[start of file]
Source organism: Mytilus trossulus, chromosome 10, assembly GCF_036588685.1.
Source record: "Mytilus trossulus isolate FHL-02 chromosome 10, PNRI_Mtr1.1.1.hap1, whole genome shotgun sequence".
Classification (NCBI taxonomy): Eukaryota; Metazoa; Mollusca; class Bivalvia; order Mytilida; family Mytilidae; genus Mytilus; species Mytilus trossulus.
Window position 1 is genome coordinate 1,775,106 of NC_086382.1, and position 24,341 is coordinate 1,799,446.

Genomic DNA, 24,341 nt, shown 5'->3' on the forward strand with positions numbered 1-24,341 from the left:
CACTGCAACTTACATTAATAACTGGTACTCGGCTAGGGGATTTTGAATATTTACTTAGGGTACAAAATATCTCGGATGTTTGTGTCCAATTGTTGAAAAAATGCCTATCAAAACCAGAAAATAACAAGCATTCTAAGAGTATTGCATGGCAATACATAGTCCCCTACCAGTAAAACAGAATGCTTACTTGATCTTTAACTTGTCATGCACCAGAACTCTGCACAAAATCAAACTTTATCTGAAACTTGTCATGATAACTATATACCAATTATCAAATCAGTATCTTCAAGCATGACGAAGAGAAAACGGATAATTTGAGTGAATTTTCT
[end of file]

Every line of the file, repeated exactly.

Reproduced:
Source organism: Mytilus trossulus, chromosome 10, assembly GCF_036588685.1.
Source record: "Mytilus trossulus isolate FHL-02 chromosome 10, PNRI_Mtr1.1.1.hap1, whole genome shotgun sequence".
Classification (NCBI taxonomy): Eukaryota; Metazoa; Mollusca; class Bivalvia; order Mytilida; family Mytilidae; genus Mytilus; species Mytilus trossulus.
Window position 1 is genome coordinate 1,775,106 of NC_086382.1, and position 24,341 is coordinate 1,799,446.

Genomic DNA, 24,341 nt, shown 5'->3' on the forward strand with positions numbered 1-24,341 from the left:
CACTGCAACTTACATTAATAACTGGTACTCGGCTAGGGGATTTTGAATATTTACTTAGGGTACAAAATATCTCGGATGTTTGTGTCCAATTGTTGAAAAAATGCCTATCAAAACCAGAAAATAACAAGCATTCTAAGAGTATTGCATGGCAATACATAGTCCCCTACCAGTAAAACAGAATGCTTACTTGATCTTTAACTTGTCATGCACCAGAACTCTGCACAAAATCAAACTTTATCTGAAACTTGTCATGATAACTATATACCAATTATCAAATCAGTATCTTCAAGCATGACGAAGAGAAAACGGATAATTTGAGTGAATTTTCT